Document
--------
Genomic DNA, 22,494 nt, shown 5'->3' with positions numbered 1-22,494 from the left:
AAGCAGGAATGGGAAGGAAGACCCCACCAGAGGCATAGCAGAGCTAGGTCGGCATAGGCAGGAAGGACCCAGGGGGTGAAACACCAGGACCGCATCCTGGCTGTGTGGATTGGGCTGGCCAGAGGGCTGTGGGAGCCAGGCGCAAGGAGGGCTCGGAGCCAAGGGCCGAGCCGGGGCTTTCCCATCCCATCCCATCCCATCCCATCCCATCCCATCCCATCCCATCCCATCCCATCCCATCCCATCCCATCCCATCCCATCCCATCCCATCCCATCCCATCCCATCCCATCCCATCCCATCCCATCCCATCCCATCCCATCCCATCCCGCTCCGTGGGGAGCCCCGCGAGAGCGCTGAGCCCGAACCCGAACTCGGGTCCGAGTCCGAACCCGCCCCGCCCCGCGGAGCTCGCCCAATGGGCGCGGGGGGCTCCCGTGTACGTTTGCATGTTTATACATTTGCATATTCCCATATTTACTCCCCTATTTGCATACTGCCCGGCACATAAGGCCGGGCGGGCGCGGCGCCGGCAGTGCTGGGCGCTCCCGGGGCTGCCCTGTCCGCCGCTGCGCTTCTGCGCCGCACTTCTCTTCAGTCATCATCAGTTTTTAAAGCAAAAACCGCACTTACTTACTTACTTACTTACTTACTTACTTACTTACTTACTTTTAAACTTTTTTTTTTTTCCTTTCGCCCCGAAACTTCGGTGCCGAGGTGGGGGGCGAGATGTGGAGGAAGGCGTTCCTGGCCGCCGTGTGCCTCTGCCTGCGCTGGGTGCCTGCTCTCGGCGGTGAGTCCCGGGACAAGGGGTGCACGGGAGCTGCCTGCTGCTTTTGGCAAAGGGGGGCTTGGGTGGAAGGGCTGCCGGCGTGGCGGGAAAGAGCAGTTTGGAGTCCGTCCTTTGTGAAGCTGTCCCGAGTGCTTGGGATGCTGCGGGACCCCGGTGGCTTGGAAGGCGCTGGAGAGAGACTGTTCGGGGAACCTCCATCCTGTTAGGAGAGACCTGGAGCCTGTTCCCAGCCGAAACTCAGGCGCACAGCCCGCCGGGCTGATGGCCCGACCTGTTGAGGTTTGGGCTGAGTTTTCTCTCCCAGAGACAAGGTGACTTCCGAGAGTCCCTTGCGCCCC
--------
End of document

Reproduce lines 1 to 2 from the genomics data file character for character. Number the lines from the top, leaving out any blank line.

Genomic DNA, 22,494 nt, shown 5'->3' with positions numbered 1-22,494 from the left:
AAGCAGGAATGGGAAGGAAGACCCCACCAGAGGCATAGCAGAGCTAGGTCGGCATAGGCAGGAAGGACCCAGGGGGTGAAACACCAGGACCGCATCCTGGCTGTGTGGATTGGGCTGGCCAGAGGGCTGTGGGAGCCAGGCGCAAGGAGGGCTCGGAGCCAAGGGCCGAGCCGGGGCTTTCCCATCCCATCCCATCCCATCCCATCCCATCCCATCCCATCCCATCCCATCCCATCCCATCCCATCCCATCCCATCCCATCCCATCCCATCCCATCCCATCCCATCCCATCCCATCCCATCCCATCCCATCCCATCCCATCCCATCCCGCTCCGTGGGGAGCCCCGCGAGAGCGCTGAGCCCGAACCCGAACTCGGGTCCGAGTCCGAACCCGCCCCGCCCCGCGGAGCTCGCCCAATGGGCGCGGGGGGCTCCCGTGTACGTTTGCATGTTTATACATTTGCATATTCCCATATTTACTCCCCTATTTGCATACTGCCCGGCACATAAGGCCGGGCGGGCGCGGCGCCGGCAGTGCTGGGCGCTCCCGGGGCTGCCCTGTCCGCCGCTGCGCTTCTGCGCCGCACTTCTCTTCAGTCATCATCAGTTTTTAAAGCAAAAACCGCACTTACTTACTTACTTACTTACTTACTTACTTACTTACTTACTTTTAAACTTTTTTTTTTTTCCTTTCGCCCCGAAACTTCGGTGCCGAGGTGGGGGGCGAGATGTGGAGGAAGGCGTTCCTGGCCGCCGTGTGCCTCTGCCTGCGCTGGGTGCCTGCTCTCGGCGGTGAGTCCCGGGACAAGGGGTGCACGGGAGCTGCCTGCTGCTTTTGGCAAAGGGGGGCTTGGGTGGAAGGGCTGCCGGCGTGGCGGGAAAGAGCAGTTTGGAGTCCGTCCTTTGTGAAGCTGTCCCGAGTGCTTGGGATGCTGCGGGACCCCGGTGGCTTGGAAGGCGCTGGAGAGAGACTGTTCGGGGAACCTCCATCCTGTTAGGAGAGACCTGGAGCCTGTTCCCAGCCGAAACTCAGGCGCACAGCCCGCCGGGCTGATGGCCCGACCTGTTGAGGTTTGGGCTGAGTTTTCTCTCCCAGAGACAAGGTGACTTCCGAGAGTCCCTTGCGCCCC